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The children were all lined up into rows…that was familiar. For years and months that seemed countless, these children had been dressed down, moved about, and lined up in detention facilities. They had been made (forced) to be well acquainted with structure, with orders…and with the consequences for disobedience. Perhaps, for the first time in their lives. And yet, every time they entered a penal facility, they had to bend over, squat, and shift their weight from side to side. They were strip searched in the most dehumanizing way to see if they were smuggling drugs, knives, or even guns into the juvenile hall.

Today was different however. Today, they moved their bodies, but they had their clothes on. There was no body cavity search, no interrogation, and no hand cuffs. The man just wanted them to stretch.

The man was Dick Mulvihill. The coach who had personally trained more than 17 Olympians from around the world during a coaching career which spanned over forty years—was now coaching them. As was his ritual, he came to the gym at 5am for the morning workout only to return at 2pm for the afternoon group. The gym had become so influential and well known that people were moving from around the globe to come and train with him. Yet, despite the demands of customers, his family, and his commitments to USA gymnastics, Dick was making time for them.

He wasn’t training hopeful olympic gymnasts with high leaps and taut tendons. Rather, today Dick was coaching from, and perhaps for his soul. He had a penchant for helping anyone, and in these few stollen hours, he found the time to help a bunch of kids, a pack of thugs, thieves, and miscreants. The abused, abandoned, and mistreated children that the rest of the world had given up on. Dick had coordinated with some group homes, foster families, and juvenile centers to bring their kids to his facility…and coach them for free. They probably had never heard of Dick Mulvihill or his 3-time olympian wife Linda, nor would they be impressed by his long list of accolades. But, what they did take notice of was his willingness. A willingness to love on them, even if it was just a little. No doubt, it was something that they hadn’t seen much of.

If only to see that—what a sight. The best coach in world at the time…made a place in his day for a bunch of kids that everyone else had found unworthy. Kids that had been left behind, crushed, and lost. Dick said, “I value you.” Imagine Phil Jackson and Michael Jordan taking time between their NBA games and practices at the height of their success, to teach basketball to abused kids?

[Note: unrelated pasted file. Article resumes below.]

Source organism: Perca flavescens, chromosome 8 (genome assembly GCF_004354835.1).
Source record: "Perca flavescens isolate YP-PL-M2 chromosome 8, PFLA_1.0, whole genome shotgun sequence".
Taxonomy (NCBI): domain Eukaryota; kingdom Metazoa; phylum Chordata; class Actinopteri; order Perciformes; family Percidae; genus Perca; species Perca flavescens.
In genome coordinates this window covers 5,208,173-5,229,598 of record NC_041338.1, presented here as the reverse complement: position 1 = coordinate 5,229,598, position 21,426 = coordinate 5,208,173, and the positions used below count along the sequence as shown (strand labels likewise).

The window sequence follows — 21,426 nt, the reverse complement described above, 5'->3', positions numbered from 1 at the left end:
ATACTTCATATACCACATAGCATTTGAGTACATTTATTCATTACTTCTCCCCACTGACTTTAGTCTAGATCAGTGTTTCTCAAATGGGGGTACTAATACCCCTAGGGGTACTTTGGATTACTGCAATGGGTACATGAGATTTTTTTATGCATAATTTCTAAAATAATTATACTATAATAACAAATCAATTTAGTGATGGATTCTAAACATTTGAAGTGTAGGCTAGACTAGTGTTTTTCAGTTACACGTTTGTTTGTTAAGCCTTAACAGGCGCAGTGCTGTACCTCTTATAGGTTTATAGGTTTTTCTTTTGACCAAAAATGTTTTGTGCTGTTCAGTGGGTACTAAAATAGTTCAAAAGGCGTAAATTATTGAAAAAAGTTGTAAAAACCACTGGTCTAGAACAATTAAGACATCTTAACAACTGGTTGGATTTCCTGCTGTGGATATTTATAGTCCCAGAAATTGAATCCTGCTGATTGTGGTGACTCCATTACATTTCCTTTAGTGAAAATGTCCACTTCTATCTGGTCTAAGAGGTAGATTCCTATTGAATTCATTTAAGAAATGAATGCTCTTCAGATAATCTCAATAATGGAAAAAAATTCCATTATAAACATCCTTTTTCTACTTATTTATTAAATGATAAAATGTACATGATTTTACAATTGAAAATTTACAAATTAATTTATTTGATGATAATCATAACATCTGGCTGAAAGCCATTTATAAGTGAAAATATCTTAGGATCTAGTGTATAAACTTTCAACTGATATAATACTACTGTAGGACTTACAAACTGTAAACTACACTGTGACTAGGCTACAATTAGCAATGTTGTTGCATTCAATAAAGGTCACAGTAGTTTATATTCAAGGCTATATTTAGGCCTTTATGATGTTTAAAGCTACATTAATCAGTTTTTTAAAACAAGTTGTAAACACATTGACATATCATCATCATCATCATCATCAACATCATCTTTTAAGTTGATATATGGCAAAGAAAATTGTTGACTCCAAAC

People have asked me why I picked Eugene, and why did I pick the National Academy of Artistic Gymnastics? It is because the Mulvihill family see gymnastics differently. They see it like I do. They see it as probably one of the best ways to love on kids known to mankind.

Reasonable people, given the same information, are likely to come to the same conclusion. When faced with a problem, their company credo is to act swiftly, seek to do the greatest amount of good, and do it for the most amount of people possible. As such they have run their gymnastics gym for 40 years as a not-for-profit entity, and no kid is ever turned away.

Recently, a girl on team’s parents split up, and then her mom lost her job. The Mulvihill’s were determined that while this child’s life was falling apart, her gymnastics wouldn’t. Scratch that, couldn’t. Rather, it had to become the beacon of solidity in this young child’s life. It had to become an immovable bit of steadfastness as the tides of change threatened to erode the very sand below her feet.

This is why I came here. Their mission statement reads: “To make a positive difference in the lives of our students and their families. Developing happier, healthier, and more confident children in our community. Can you think of a more noble cause to which you would like you name associated with?

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